Bob tapped the shovel against a stone, and bits of dirt fell off. His father had died quickly of the plague. He entered the kitchen and kissed his mother on the forehead.
“It’s done. I’ll have to leave now for a few days. Mr. Wilkinson across the street will look after you while I’m gone.”
She smiled, said nothing, but coughed a little.
He returned a week later and walked to the family plot to visit his father’s grave. He looked at the freshly turned earth. Last week there had been only one headstone. Now two. He coughed a little.
A week later, the 31st, Lon published part two:-
In the late afternoon, Bob pulled his wagon up to the general store, where he spent about an hour getting his supplies, chatting and laughing with the customers. He spent the evening with Rose, not his usual companion, but she would do.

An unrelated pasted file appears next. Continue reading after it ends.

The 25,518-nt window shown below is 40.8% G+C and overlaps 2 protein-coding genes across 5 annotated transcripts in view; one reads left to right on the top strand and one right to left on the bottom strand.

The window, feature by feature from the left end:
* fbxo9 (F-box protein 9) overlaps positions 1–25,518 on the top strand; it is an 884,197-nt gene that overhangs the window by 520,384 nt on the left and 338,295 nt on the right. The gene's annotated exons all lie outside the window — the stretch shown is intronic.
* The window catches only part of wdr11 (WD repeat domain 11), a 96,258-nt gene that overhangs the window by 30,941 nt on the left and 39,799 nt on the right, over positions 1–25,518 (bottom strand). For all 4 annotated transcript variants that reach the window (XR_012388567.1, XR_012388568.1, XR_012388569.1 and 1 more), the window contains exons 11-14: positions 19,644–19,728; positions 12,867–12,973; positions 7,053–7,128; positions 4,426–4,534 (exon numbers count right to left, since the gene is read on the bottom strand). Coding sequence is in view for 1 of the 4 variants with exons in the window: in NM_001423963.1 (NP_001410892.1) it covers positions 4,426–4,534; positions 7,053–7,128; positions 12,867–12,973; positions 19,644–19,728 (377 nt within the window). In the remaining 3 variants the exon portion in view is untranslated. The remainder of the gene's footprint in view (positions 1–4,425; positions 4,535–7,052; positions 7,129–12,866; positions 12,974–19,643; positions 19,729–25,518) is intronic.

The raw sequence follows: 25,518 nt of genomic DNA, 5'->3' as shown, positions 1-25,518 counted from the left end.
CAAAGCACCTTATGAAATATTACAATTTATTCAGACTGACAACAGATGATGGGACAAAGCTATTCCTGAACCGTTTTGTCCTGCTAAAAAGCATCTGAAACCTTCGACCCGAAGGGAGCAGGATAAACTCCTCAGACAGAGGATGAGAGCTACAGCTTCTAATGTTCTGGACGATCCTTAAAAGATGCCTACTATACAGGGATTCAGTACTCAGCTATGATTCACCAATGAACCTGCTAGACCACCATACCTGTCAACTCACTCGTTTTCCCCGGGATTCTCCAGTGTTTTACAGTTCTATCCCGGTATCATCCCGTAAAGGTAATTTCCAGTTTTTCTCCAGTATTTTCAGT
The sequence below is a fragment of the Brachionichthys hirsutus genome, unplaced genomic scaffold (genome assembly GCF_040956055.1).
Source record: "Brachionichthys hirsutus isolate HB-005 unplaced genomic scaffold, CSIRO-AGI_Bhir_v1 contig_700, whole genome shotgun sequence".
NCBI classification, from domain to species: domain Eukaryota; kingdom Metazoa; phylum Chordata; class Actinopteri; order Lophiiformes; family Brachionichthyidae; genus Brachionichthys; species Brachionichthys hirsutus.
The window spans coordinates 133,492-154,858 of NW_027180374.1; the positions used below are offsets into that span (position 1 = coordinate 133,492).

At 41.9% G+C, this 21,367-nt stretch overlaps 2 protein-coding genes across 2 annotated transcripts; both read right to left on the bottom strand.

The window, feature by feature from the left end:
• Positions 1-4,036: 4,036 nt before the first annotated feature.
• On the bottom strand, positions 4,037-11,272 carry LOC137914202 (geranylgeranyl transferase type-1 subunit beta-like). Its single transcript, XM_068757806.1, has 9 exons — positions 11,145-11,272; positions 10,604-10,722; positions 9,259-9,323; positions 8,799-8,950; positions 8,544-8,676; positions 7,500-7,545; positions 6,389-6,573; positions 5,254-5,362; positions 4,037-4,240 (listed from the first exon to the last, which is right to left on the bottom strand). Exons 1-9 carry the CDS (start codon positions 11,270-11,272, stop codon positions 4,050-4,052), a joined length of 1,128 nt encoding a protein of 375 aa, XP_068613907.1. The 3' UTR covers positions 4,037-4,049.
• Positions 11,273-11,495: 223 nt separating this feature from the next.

“You ain’t afraid gettin’ any plague germs from me, are you?” she asked, teasing him.
“Nope,” he said. “I’m bigger than they are.” She kissed him for a long time, as she had – and would – with other men.
Later that week, approaching the farm on a warm day, he felt a chill as he approached the family plot.
Then, on the 7th February:-
Doc’s office was filled with townsfolk in various stages of incipient ill health clamoring for medicine.
“I can’t do anything. No physician in the country could fight this thing. Just steer clear of anyone who is sick. If you feel even slightly unwell, stay away from those who are healthy. That’s all I have to say.”
They filed out slowly, and he lumbered to his cot behind his office. He lay down shivering in the July heat and tried to warm himself with the wool blanket, a gift from Rosie.
True enough, it was the last thing he ever said.